Irs Strengthens Tax Return Security for 2016

Earlier this year, some taxpayers sent in their 2014 tax returns and were shocked to learn that their returns had already been filed; cybercriminals were filing returns using stolen identity documents to gain illicit access to tax refunds. So the IRS began working with major tax preparers to prevent this from happening again in 2016. This initiative was launched at the Security Summit in March 2015 and the IRS released an update on the tax return security initiative in October.

Authentication was one of the main topics covered by the Security Summit. While one feature could prove annoying, the other features should be very helpful. Password standards have gotten stricter--but instead of hard to remember special characters, a password consisting of multiple words could be a better approach. A search for the term "correct horse battery staple" will return articles that explain this concept.

Aside from that, the new tax return authentication rules for 2015 include multiple device verification, timed lockout and limited sign-in attempts, and verification questions. Verification questions could be good or bad; some of these questions can be answered with stolen identity documents as well, so selecting good identity verification questions is important. Multiple device verification is a great feature--mobile phones, e-mail accounts, and other devices can easily provide an added layer of security. And timed lockout features and limited sign-in accounts are standard security features in use on many websites.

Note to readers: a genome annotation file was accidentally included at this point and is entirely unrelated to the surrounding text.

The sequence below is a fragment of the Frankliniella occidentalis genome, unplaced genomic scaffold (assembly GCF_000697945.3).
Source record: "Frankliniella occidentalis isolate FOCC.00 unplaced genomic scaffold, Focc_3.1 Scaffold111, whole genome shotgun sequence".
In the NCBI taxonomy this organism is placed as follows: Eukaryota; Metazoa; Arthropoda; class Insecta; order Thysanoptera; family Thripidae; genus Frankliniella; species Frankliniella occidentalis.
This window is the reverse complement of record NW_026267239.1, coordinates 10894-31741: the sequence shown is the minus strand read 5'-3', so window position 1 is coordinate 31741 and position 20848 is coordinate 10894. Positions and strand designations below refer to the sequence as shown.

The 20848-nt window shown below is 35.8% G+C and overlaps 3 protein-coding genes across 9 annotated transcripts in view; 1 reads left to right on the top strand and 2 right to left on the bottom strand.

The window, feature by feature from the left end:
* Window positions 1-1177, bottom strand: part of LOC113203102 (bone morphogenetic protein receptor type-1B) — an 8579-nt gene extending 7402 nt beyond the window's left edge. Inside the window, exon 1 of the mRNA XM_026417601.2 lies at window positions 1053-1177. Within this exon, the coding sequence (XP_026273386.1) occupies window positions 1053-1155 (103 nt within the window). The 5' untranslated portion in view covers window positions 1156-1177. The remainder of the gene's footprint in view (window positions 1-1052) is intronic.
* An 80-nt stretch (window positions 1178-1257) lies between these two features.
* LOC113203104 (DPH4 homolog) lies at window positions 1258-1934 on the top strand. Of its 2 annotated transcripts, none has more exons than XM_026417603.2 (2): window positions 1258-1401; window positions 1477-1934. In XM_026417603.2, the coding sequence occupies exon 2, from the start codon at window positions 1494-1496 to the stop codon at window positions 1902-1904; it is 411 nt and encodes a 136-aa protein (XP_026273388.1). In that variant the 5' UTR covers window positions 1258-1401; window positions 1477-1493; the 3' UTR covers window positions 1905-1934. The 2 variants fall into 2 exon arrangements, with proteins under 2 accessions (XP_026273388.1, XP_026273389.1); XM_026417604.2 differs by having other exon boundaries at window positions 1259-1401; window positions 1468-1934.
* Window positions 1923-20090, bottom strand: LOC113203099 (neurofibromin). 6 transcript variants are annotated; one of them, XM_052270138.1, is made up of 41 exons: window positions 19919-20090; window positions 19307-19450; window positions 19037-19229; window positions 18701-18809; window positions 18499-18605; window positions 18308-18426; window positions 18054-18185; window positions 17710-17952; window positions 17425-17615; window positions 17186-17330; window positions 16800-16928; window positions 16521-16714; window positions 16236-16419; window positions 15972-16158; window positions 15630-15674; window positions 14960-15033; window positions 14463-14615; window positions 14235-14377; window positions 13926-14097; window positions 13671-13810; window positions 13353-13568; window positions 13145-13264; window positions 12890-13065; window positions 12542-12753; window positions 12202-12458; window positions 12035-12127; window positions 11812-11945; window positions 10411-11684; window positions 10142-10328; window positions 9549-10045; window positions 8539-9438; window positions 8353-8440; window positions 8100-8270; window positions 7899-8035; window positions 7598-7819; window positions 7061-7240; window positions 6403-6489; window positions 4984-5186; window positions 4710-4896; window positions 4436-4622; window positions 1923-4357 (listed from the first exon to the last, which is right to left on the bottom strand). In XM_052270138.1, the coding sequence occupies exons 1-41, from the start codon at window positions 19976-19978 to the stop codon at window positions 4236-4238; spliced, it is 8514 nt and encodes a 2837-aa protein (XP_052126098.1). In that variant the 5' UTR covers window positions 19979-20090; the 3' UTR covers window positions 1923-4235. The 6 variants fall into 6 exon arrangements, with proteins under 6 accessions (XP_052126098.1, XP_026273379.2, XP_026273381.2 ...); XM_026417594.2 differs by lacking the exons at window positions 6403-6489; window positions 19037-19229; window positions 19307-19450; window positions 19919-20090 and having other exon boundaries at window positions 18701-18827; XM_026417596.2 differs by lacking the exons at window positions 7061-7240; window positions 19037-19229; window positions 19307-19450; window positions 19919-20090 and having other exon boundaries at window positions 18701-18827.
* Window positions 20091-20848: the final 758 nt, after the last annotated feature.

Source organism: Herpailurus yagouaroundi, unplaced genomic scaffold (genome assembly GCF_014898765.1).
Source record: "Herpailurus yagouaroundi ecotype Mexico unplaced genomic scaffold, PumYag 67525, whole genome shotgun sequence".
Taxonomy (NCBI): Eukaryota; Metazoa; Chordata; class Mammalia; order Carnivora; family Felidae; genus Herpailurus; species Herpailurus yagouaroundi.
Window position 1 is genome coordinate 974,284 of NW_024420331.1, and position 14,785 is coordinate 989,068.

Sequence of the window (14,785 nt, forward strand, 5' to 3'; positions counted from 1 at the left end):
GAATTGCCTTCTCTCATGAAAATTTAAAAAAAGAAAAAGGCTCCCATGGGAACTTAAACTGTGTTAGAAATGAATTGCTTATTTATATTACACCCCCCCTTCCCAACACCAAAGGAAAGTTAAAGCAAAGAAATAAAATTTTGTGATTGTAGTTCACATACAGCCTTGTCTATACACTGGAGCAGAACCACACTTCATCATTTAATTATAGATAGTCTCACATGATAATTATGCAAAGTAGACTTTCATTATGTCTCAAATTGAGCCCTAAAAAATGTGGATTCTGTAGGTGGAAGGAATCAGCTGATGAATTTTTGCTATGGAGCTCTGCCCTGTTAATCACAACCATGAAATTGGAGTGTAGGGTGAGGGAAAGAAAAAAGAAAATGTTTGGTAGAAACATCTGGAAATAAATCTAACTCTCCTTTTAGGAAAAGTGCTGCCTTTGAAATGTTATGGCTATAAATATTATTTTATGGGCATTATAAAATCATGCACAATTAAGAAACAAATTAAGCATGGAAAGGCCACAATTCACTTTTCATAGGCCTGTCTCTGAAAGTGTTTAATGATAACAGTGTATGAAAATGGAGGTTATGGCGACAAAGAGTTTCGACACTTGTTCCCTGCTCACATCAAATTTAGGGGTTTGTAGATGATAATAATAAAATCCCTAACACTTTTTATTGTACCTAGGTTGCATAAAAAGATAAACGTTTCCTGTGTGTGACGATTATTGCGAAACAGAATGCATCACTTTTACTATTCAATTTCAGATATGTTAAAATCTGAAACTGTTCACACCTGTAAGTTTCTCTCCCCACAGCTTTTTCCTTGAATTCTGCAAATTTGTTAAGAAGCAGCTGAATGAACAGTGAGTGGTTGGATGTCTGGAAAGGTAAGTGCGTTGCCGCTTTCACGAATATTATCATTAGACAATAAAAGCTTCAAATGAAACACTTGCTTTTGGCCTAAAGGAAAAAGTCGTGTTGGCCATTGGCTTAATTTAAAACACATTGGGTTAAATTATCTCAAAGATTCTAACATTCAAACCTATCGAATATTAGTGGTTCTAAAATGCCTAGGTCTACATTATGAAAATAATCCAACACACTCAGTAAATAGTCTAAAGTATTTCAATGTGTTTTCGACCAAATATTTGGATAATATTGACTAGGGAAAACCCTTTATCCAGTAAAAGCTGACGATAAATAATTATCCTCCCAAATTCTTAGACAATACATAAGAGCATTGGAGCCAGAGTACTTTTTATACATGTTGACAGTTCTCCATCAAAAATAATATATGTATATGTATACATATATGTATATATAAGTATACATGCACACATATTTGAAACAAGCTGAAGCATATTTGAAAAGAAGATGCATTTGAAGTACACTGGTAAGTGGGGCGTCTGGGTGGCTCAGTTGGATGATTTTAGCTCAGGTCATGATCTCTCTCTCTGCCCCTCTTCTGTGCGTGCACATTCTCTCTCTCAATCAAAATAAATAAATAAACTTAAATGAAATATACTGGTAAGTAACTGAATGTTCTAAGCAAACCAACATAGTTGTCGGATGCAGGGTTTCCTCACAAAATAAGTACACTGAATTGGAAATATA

Data sharing was also covered by the Security Summit. The IRS plans to track 20 data points, but did not detail all of them for security purposes. The main takeaway here is that the IRS can track whether a single preparer is submitting a large number of returns using IP data, determine whether a tax return was filed from a domestic computer, and check how long it takes to fill out a return. These seem like fairly standard security steps as well.

So the tax filing process will change a bit in 2016 because passwords will become more difficult to remember, but in overall terms the IRS is implementing standard security features that are already in place at banks, stock brokerages, money transmitters, and other financial companies. The IRS also had one more suggestion that could limit tax return fraud and give taxpayers more time to prepare as well--sending out 1099 and W-2 forms earlier--but Congress will need to pass new laws to implement that rule change.



Internal Revenue Service


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